Why do people care so much about Starbucks' holiday cups?

An investigation of the reoccuring cup controversy

This opening line I’m about to write is one that’s been written every year for the past Winter’s: Starbucks’ latest holiday cup is once again stirring up controversy.

A theory that appears to have originated from a Buzzfeed article claims this year’s Starbucks holiday cup — a company cup design tradition that dates back over 20 years — features two women holding hands as a nod towards the inclusion of LGBTQ+ customers. A blink-and-you-miss-it illustration of two women holding hands in a Starbucks holiday ad seems to support this theory, though a company spokeswoman said the hands on the cup are meant to be gender-neutral. 

Critics of the design, most notably Evangelical Christian communities, have allegedly spoken out against Starbucks for using Christmas as means of propelling a “gay agenda” onto its customers.

Starbucks notably clashed with similarly devout Christian groups in 2015 when they debuted a minimalist holiday cup — completely red with a centred Starbucks logo. The absence of traditional Christmas imagery, like Christmas trees or reindeer, led some to believe Starbucks was trying to diminish the holiday’s religious importance and resulted in an ongoing boycott.

I began looking into this history of controversy to understand how there could be so much meaning and political motives behind coffee containers. After excessively researching the subject, I can now say,  I still don’t fully understand. 

The most glaringly obvious issue with this whole debate is cups are just cups. They don’t have feelings or political opinions. How could they manage to offend such a large group of people? The placement of these cups in a political argument seems to suggest more about the critics than it does about the company.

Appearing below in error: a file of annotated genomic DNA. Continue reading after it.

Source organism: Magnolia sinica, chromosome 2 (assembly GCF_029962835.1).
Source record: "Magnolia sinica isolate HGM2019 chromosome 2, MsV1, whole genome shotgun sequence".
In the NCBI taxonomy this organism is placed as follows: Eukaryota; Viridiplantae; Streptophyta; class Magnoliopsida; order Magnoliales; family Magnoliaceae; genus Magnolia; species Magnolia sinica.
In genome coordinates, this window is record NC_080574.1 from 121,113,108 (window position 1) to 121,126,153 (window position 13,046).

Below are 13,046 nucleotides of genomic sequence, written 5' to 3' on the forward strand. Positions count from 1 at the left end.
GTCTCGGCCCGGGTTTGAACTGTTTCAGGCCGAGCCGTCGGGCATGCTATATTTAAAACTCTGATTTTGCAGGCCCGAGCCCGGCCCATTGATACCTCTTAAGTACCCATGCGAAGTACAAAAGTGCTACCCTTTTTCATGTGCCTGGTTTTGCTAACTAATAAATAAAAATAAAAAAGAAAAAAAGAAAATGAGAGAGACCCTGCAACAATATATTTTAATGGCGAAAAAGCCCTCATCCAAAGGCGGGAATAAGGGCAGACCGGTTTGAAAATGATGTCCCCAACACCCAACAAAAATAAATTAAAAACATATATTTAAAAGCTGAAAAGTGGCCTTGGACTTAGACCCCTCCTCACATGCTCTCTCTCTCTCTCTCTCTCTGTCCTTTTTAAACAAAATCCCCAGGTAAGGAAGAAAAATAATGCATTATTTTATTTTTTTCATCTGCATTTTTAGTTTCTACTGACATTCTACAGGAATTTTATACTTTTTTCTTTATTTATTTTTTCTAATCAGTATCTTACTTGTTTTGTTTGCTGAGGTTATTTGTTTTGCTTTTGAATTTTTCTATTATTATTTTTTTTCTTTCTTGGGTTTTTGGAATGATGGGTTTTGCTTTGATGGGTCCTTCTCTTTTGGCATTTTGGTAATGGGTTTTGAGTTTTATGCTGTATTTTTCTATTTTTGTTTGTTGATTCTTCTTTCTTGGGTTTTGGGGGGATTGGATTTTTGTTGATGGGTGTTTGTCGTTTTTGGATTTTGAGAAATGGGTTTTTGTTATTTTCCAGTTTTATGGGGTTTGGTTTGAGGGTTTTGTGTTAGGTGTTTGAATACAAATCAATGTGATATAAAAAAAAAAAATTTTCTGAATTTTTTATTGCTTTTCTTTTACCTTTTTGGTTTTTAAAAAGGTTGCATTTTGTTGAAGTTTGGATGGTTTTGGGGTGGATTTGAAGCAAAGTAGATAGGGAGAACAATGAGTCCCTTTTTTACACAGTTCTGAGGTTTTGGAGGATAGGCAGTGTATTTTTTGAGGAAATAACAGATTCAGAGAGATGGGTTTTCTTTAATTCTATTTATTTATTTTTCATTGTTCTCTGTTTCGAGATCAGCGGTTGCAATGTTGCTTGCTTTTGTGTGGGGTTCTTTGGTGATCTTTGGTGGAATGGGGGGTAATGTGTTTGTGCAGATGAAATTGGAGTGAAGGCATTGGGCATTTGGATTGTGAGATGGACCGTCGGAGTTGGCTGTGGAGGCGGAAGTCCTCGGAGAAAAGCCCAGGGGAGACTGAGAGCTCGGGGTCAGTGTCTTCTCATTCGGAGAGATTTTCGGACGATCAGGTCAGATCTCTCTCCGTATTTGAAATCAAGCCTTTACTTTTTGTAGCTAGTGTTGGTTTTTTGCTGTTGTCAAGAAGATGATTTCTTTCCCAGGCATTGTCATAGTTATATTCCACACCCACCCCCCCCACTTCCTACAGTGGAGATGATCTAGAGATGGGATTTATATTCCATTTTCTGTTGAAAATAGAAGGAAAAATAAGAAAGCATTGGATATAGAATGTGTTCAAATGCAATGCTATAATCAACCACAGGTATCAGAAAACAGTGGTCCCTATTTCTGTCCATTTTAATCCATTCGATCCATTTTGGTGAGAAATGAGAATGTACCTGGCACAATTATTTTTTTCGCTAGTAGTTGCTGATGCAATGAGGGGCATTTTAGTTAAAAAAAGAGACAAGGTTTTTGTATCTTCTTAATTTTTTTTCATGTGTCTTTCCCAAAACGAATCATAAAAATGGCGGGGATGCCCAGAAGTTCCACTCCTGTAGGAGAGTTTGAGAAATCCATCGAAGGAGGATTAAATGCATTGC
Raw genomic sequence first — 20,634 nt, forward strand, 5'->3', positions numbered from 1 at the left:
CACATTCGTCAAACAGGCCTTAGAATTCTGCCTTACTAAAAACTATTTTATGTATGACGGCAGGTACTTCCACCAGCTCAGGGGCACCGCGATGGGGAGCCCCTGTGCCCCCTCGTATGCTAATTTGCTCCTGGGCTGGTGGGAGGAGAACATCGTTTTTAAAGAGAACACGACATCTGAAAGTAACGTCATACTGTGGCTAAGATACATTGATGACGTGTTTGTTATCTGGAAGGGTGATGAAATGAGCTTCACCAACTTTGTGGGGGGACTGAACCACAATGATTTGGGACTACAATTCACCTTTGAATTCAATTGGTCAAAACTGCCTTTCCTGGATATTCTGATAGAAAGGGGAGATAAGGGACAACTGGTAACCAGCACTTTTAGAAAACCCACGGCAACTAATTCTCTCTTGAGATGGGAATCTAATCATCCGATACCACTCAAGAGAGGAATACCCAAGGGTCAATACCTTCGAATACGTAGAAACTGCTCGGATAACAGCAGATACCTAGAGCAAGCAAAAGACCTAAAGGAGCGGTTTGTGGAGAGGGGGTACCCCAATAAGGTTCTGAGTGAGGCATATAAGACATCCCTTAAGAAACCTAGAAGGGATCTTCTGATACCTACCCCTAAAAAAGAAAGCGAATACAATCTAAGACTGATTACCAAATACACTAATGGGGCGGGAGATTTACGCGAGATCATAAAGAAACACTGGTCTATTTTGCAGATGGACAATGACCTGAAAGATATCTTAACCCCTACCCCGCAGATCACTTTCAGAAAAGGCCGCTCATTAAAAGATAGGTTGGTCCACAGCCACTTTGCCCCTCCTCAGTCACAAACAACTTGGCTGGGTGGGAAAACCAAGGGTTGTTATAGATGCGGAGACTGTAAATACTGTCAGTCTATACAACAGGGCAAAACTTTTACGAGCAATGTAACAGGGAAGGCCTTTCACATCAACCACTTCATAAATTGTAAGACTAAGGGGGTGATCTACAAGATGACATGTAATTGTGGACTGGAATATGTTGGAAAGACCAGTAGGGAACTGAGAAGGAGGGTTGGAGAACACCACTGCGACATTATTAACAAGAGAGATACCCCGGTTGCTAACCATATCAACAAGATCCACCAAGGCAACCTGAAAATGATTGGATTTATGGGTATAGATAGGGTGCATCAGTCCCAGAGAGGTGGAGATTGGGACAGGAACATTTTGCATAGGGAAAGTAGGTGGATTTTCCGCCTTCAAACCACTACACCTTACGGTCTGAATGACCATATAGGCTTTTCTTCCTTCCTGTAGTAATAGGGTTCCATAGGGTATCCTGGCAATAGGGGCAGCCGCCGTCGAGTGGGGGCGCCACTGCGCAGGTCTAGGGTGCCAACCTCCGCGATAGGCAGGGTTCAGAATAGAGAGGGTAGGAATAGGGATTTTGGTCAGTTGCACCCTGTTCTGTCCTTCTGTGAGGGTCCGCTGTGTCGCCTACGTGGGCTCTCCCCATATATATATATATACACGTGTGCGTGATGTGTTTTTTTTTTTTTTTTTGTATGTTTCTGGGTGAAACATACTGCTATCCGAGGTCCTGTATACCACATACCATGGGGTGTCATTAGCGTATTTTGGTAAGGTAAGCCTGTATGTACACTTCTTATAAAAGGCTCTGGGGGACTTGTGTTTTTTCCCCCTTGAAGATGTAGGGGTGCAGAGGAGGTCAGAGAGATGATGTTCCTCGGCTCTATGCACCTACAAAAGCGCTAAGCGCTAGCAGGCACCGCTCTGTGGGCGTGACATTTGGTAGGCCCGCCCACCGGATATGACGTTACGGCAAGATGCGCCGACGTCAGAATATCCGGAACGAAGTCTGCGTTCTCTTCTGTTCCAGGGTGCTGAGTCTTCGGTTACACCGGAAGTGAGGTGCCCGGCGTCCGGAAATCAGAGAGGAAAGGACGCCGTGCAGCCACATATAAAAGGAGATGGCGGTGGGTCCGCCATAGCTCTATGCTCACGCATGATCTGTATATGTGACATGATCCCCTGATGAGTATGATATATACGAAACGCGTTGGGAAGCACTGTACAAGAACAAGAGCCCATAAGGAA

Starbucks cups have no obligation to do anything other than hold coffee. They don’t have to celebrate Christmas or Hanukkah or Kwanza or really any other holiday. Since Starbucks serves a wide range of customers from an equally wide range of religions, it makes sense — if they’re going to celebrate holidays at all — they’d implement a broad holiday design. 

Are these controversial interpretations a result of the unparalleled divisiveness of American politics that’s led many to see everything through a political lens? Maybe aspects of internet culture like Facebook and YouTube comments have predisposed people to vocalize our thoughts about everything presented to us? It’s hard for us to say what the cause of this issue is, but it’s even harder for cups to say, since they can’t talk.

Another inconsistency I find in this debacle is many customers believe Starbucks’ greatest misstep with their holiday cups is caring too much about offending people. Accusations of political correctness plague the coffee chain’s Twitter mentions as jilted consumers berate the company for excessively eliminating elements which could hurt someone’s feelings.

Now, the debate about political correctness is an argument unto itself that goes way beyond the scope of this controversy and article. But from what I gather, critics of the cup don’t like that Starbucks cares too much. 

But isn’t caring about cups at all the definition of caring too much? 

The flawed logic behind turning inconsequential matters, like designs on a cup, into a politicized debate about gay agendas and wars on Christmas is one of the most ironic things I’ve heard to date. 

Based on their yearly track record, the one thing I can concretely infer from these controversies is that they’ll probably become as much as a tradition as the holiday cups themselves. But who knows? Maybe next year, Starbucks will finally succumb to the criticism and just pour coffee into people’s hands during the holiday season.

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